David Dukes

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David Dukes
David Coleman Dukes

(1945-06-06)June 6, 1945
DiedOctober 9, 2000(2000-10-09) (aged 55)
OccupationCharacter actor

David Coleman Dukes (June 6, 1945 – October 9, 2000) was an American character actor.[1] He had a long career in films, appearing in 35. Dukes starred in the miniseries The Winds of War and War and Remembrance, and he was a frequent television guest star. Later in life, Dukes had recurring roles on shows such as Pauly, Sisters and Dawson's Creek.[1]

Personal life[edit]

Dukes was born in San Francisco, California, the son of a California Highway Patrol Officer.[2]

David Dukes was the eldest of four boys: David, James, Robert and Joe Paul. He married his first wife, Carolyn McKenzie, on October 9, 1965 when he was a student at the College of Marin. Their son Shawn David Dukes was born on March 31, 1966. Dukes also had a daughter Annie by his second wife Carol Muske.


Dukes' film career included 35 movies. Throughout his career, he was a television guest star, notably as the man who attempted to rape Edith Bunker on All in the Family, an advertising executive on The Jeffersons, and as a blind bully on Three's Company. During the 1980s, Dukes appeared in the dual miniseries The Winds of War and War and Remembrance. He received an Emmy nomination for best supporting actor for his role in The Josephine Baker Story (1991) and appeared as Arthur Miller in Norma Jean & Marilyn (1996). He was a regular on the first season of Sisters, playing the transvestite husband of oldest sister Alex (Swoosie Kurtz). Dukes' role became a recurring character in subsequent seasons. On Dawson's Creek, he had the recurring role of Mr. McPhee, father to Jack (Kerr Smith) and Andie (Meredith Monroe) from the second through fourth seasons. He also starred in Without a Trace as the ex-husband of Kate Nelligan.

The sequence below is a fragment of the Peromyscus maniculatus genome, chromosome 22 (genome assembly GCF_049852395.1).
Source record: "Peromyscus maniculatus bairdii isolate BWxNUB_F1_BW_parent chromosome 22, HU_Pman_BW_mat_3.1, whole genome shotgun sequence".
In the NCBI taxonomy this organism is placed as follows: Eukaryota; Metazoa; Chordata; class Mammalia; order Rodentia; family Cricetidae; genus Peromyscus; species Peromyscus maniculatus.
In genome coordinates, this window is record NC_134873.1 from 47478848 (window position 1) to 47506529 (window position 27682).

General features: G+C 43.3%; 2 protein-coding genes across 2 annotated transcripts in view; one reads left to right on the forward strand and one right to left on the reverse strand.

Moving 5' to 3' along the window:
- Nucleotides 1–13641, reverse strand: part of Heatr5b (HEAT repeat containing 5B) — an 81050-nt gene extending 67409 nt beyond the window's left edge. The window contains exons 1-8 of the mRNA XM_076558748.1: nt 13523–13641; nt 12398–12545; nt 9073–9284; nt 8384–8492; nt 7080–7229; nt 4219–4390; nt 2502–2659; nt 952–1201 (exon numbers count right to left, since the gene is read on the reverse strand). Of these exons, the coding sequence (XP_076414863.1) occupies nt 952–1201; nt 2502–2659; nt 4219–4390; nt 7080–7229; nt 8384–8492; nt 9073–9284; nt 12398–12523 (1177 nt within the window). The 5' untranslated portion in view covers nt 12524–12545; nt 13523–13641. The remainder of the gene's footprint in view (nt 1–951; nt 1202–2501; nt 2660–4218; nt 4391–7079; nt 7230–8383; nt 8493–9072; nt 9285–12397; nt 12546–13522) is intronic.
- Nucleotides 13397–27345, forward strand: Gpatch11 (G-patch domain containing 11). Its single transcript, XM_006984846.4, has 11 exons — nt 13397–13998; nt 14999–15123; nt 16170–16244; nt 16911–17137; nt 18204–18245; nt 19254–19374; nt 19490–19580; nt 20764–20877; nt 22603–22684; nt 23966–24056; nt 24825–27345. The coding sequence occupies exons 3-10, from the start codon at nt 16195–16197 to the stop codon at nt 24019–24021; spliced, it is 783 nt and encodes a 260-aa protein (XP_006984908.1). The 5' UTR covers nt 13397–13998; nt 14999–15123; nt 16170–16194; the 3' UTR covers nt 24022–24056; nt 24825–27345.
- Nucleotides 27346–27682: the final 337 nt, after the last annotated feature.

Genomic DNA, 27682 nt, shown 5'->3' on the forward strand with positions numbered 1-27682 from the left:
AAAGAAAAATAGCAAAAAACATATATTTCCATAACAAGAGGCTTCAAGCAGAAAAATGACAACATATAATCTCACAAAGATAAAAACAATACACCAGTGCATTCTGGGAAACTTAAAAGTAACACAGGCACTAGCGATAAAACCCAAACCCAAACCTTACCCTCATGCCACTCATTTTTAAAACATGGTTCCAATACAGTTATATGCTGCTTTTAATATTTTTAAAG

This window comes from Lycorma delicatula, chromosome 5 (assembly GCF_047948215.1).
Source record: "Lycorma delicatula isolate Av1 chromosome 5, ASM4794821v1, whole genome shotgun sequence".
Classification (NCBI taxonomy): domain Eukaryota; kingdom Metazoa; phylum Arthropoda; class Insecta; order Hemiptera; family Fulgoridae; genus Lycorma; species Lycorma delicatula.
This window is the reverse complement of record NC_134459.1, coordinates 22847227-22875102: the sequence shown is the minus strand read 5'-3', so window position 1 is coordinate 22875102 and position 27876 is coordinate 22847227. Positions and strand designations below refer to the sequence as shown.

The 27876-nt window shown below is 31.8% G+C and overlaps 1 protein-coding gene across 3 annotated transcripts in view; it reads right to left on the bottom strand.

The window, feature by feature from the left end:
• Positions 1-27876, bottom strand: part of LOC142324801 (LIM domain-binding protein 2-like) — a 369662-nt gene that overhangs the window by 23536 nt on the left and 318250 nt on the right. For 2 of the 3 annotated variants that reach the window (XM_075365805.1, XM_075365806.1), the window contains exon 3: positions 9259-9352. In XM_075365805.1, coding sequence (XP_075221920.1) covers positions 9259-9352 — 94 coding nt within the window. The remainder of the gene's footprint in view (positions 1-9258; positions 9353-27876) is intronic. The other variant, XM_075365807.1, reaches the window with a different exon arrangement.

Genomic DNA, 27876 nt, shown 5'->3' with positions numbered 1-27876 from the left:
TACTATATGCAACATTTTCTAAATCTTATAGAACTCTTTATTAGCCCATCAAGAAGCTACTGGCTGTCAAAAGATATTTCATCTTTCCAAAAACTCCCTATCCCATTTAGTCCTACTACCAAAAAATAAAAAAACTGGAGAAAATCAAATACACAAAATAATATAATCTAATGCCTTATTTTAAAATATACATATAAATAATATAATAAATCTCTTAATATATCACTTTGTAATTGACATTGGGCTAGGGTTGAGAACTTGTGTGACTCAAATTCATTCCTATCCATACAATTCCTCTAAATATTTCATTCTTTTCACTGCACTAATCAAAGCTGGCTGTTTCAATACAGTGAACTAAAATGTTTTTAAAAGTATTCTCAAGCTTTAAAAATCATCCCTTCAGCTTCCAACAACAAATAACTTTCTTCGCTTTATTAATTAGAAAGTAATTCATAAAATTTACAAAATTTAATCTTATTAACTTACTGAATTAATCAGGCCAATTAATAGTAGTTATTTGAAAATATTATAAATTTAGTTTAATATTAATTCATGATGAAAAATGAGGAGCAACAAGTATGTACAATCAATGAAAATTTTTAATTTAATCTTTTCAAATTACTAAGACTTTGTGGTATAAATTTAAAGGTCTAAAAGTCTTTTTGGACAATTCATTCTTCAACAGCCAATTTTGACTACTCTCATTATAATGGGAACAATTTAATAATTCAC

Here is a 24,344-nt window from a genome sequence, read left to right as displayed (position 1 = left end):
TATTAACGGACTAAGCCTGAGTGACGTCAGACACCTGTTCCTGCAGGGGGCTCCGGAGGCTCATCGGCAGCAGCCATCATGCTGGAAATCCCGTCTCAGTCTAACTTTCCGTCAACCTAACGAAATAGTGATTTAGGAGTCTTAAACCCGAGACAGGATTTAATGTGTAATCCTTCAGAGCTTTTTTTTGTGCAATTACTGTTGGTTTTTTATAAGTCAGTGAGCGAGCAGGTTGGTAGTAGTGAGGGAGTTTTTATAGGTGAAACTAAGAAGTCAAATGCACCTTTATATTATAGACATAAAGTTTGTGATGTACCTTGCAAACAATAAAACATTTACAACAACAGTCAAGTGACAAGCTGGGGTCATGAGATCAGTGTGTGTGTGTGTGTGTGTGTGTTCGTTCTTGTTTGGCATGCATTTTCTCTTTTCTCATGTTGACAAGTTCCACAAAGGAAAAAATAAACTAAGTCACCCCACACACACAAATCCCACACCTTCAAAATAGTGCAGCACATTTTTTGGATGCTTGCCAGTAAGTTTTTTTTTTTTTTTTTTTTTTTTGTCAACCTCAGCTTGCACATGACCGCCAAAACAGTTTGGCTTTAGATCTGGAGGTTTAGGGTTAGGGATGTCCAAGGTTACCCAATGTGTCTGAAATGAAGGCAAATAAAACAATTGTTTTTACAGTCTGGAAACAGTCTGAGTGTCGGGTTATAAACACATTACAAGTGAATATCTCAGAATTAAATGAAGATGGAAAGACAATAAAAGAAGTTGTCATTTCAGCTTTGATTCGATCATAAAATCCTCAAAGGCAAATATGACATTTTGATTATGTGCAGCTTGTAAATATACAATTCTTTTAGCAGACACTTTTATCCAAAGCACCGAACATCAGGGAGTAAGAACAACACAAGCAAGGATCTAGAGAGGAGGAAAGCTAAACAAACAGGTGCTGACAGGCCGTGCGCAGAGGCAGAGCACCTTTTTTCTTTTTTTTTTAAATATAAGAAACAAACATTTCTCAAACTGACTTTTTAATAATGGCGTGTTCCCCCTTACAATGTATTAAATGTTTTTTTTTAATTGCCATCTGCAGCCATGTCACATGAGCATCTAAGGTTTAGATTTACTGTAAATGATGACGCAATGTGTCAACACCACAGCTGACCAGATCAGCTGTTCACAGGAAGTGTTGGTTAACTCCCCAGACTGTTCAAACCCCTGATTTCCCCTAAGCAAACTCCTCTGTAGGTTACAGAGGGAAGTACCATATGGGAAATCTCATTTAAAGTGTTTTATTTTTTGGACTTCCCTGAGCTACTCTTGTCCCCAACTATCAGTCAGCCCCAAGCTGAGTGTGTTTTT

Dukes had considerable stage experience, first appearing on Broadway in 1971. He later appeared in a revival of Molière's The School for Wives. Dukes' theatrical roles included as Dracula, Doctor Frankenstein, and Antonio Salieri in the original production of Amadeus, replacing Ian McKellen. He also replaced John Lithgow in the original production of David Henry Hwang's play M. Butterfly, and he received a Tony nomination in 1980 for best featured actor in a play for Bent.[3] In 1998, he was one of the three characters in a London West End production of 'Art' with Stacy Keach and George Wendt.


David Dukes recorded several audiobooks, most notably Philip Roth's unabridged Sabbath’s Theater and Isaac Asimov's unabridged Prelude to Foundation.


Dukes died of a heart attack on October 9, 2000, in Spanaway, Washington, while on location shooting the Stephen King miniseries Rose Red.[3] Dukes is interred in the Forest Lawn Memorial Park Cemetery in Glendale, California.[4]

At the end of Season 4 Episode 7 of Dawson's Creek "You Had Me At Goodbye" (aired on November 15, 2000 and in which Dukes appeared) an image of him with the word "In Loving Memory David Dukes 1945 - 2000" is displayed.






  1. ^ a b Eakin, Emily (October 12, 2000). "David Dukes, Chameleon of An Actor, 55". The New York Times.
  2. ^ "David Dukes Biography (1945-2000)". Film Reference.
  3. ^ a b "Broadway Actor David Dukes Is Dead at 55". Playbill. Retrieved 2016-02-21.
  4. ^ Celebrities in Los Angeles Cemeteries, p. 47.
  5. ^ The Disney Channel Magazine, Vol. 11, no. 2, February/March 1993: pp. 38, 42.

Further reading[edit]

  • "David Dukes." Variety. October 11, 2000.
  • Susan King and Don Shirley. "David Dukes; Versatile Character Actor on Screen, Stage." Los Angeles Times. October 11, 2000.
  • Tom Vallance. "David Dukes." The Independent (London). October 17, 2000.

External links[edit]